I am supine in a plush recliner. A woman is kneeling before me, pressing her thumbs into my feet. My friend Jon, a Chinese-American Tsinghua professor, is next to me in an identical chair. The TV in front of us is switched on a nature channel. The leopard pouncing on an unsuspecting gazelle makes sense in any language.
A man is rubbing Jon’s feet. “Is that your girlfriend?” the masseur asks him in Mandarin, nodding to me. “No,” Jon says, “she’s an old friend.”
“How old is she?” the masseur asks. Jon asks me and I answer 29 in English although I understand the Chinese. Jon translates and the masseur asks him if I’m married. Jon doesn’t need to consult me. “No,” he answers.
“Ahhhh,” the man says, “American women like to play for a long time, huh?” He laughs, and Jon laughs too, in uncomfortable solidarity. The woman rubbing my feet looks up at me and our eyes meet. We say nothing.
Someone in Beijing explained it to me like this: western men think Chinese women are spoiled. Little princesses. They want to be fawned over with teddy bears and expensive gifts. Better to cry in the back of a BMW than smile on the back of a bicycle. Chinese men think western women are spoiled. Little princesses. They say whatever they want and have opinions about everything. They drink alcohol and smoke cigarettes. They are easy, have probably slept with dozens of men before you, but still want respect. I know enough Chinese and western women to know this is both true and also the furthest things from the truth. I, for one, love both alcohol and teddy bears.
Sometimes city life pushes us too hard, hard enough that we push back with the worst versions of ourselves. Forced to interact in situations when we’d rather not, city dwellers know that feeling of frustration as we stand among millions of faces. Those faces are unfamiliar and unsympathetic, and sometimes this makes us a little whiney, other times we spill with an austere rage. There’s the bitch who let the gym door slam in my face that I must admit may not really be a bitch. Perhaps her mind was elsewhere and she didn’t see me. Yes, the guy who body checked me in the crosswalk was staring at his phone, but I can’t pretend I’ve never done that. In New York City I am brought face to face with what drives me crazy about myself and those around me. Every day.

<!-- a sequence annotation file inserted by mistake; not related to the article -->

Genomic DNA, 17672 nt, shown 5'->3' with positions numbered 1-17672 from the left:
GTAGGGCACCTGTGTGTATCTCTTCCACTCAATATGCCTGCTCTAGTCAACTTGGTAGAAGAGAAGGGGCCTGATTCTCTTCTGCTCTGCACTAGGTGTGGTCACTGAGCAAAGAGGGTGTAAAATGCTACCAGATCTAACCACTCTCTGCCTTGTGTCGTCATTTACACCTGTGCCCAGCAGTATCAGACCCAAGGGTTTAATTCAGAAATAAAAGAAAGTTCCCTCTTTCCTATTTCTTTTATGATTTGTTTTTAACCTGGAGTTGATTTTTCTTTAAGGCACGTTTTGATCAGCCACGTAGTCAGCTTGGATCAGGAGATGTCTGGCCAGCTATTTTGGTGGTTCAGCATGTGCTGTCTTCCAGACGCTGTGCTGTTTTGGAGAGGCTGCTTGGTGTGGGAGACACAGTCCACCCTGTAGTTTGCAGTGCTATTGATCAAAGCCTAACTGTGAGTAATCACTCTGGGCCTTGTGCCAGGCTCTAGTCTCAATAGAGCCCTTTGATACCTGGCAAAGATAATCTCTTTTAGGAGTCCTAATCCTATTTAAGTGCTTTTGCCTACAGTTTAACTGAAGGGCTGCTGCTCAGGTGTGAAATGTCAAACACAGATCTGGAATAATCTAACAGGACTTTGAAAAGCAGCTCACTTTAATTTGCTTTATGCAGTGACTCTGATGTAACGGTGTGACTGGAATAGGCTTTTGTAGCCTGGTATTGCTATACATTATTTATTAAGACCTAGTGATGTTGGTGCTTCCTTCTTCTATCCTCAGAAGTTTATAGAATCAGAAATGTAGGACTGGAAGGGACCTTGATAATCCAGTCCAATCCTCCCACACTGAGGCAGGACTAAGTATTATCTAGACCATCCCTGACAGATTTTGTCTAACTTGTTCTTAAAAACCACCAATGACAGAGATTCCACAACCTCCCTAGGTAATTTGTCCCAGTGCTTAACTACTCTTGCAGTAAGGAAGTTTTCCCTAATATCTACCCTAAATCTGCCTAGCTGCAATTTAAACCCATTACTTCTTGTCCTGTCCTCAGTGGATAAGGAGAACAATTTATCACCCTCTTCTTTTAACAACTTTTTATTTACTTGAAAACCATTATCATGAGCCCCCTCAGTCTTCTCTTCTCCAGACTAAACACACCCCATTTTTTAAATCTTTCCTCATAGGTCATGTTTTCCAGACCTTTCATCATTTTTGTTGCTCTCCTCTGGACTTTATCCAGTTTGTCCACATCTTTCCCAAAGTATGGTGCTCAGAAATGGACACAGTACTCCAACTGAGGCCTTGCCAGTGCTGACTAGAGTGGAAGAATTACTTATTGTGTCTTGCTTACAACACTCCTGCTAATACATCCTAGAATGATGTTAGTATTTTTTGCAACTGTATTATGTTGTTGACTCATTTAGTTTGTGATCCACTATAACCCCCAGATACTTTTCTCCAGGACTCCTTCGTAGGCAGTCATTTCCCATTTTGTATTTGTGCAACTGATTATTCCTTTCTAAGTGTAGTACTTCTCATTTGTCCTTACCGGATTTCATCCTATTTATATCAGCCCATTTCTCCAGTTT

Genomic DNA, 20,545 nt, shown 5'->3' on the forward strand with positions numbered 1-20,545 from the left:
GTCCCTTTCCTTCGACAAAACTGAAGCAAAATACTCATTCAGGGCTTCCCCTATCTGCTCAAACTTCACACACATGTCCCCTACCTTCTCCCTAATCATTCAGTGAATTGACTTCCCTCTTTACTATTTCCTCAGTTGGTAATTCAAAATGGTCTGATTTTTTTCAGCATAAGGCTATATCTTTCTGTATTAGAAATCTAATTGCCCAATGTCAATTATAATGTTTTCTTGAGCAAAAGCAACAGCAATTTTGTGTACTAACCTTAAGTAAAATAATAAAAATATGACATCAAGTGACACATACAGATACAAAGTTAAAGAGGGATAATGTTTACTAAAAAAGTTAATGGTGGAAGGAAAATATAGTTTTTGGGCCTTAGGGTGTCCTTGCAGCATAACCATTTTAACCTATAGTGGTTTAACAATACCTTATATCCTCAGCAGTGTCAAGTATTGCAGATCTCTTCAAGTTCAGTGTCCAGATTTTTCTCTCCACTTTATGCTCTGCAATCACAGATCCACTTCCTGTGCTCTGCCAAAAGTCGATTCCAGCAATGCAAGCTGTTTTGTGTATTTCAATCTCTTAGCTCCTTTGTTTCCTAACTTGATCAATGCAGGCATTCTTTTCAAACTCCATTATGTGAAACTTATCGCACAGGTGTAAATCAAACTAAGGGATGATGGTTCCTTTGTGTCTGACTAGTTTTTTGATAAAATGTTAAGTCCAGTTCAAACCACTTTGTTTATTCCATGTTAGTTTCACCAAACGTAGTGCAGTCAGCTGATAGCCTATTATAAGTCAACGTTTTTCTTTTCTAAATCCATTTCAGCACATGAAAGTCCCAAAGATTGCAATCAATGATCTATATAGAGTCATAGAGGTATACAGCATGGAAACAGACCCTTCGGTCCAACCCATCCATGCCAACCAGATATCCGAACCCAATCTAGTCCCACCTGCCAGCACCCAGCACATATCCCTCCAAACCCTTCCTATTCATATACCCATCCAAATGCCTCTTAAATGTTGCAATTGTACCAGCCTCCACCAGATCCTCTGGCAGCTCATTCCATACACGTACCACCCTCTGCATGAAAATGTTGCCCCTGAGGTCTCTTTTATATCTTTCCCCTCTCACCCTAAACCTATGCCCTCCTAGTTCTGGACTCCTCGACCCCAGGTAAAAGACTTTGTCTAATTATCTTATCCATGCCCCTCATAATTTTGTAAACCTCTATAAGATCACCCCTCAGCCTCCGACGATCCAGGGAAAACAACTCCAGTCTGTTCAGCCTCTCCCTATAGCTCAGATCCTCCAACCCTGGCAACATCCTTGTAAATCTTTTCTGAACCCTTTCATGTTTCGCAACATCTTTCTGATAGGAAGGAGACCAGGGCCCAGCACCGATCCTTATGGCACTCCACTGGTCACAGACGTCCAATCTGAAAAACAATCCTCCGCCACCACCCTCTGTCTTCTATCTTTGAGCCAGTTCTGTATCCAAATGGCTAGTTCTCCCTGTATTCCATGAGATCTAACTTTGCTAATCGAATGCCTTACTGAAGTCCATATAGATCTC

This fact of city life has made me overly polite. I do the little things; I offer detailed directions with a smile, I recommend affordable restaurants to tourists. I say please and thank you and overtip my cab drivers and bartenders. Then a skinny little blonde in her designer workout pants cuts me in line for coffee and I don’t say a word. I rise above; repeal her selfishness with my kindness.
When we’re not slamming doors into strollers or bumping into others, when there’s an interaction that is sought out, it is then that my expectations are heightened. It is in this way that I attempted to make my first Craigslist purchase.
There are quite a lot of good books currently out, and it comes as no surprise that quite a lot of them are by ladies (no offense to men, who we hear can also write very fine books when they put their minds to it). As for our list, which you will find below, there is something for nearly everyone: Y.A., short stories, essay collections, novels, nonfiction, books you might have read a long time ago and probably should read again in their updated states now—they are here. If we missed a book you have been reading and loving that’s out now (or will be very soon), please share it in the fair comments below. Happy reading.
The Impossible Knife of Memory, by Laurie Halse Anderson (Viking Childrens, January 7). I read this important Y.A. novel in about two nights flat, falling in love with the characters, the heart-rending relationship between a teenage girl and her dad—a Vietnam vet struggling with PTSD—and Halse Anderson’s beautiful writing and deft plot development and pacing.
A Highly Unlikely Scenario, or a Neetsa Pizza Employee’s Guide to Saving the World, by Rachel Cantor (Melville House, January 14). Girl, you had us at pizza. So layered! So warming! So incredibly delicious and also sustaining. (Just like this book.)
The UnAmericans: Stories, by Molly Antopol (W.W. Norton, February 3). It would be easy to feel just a little bit jealous of Antopol. She’s been described as “a writer with the emotional heft of Nicole Krauss and the penetrating wit of Philip Roth,” and this, her debut story collection, was selected for The National Book Foundation’s “5 Under 35″ award in 2013. The thing is, it really is that good. She has her own wit that needs no comparison to Roth.
A Life in Men: A Novel, by Gina Frangello (Algonquin, February 4). The darkness in this complex, emotionally deep tale of female friendship and illness and men and women—and how one woman goes on in the absence of her friend—may not be immediately evident in the beachy cover image, but the beauty is.
Watching Mad Men feels a bit like refinishing a wooden chair, sometimes. You’re methodically working away with sandpaper at the arms and legs of this thing, which has been this way for as long as you can remember, and you’re up close and it seems like work, but it’s also strangely soothing, and suddenly you step back after an hour and the whole chair has a different appearance.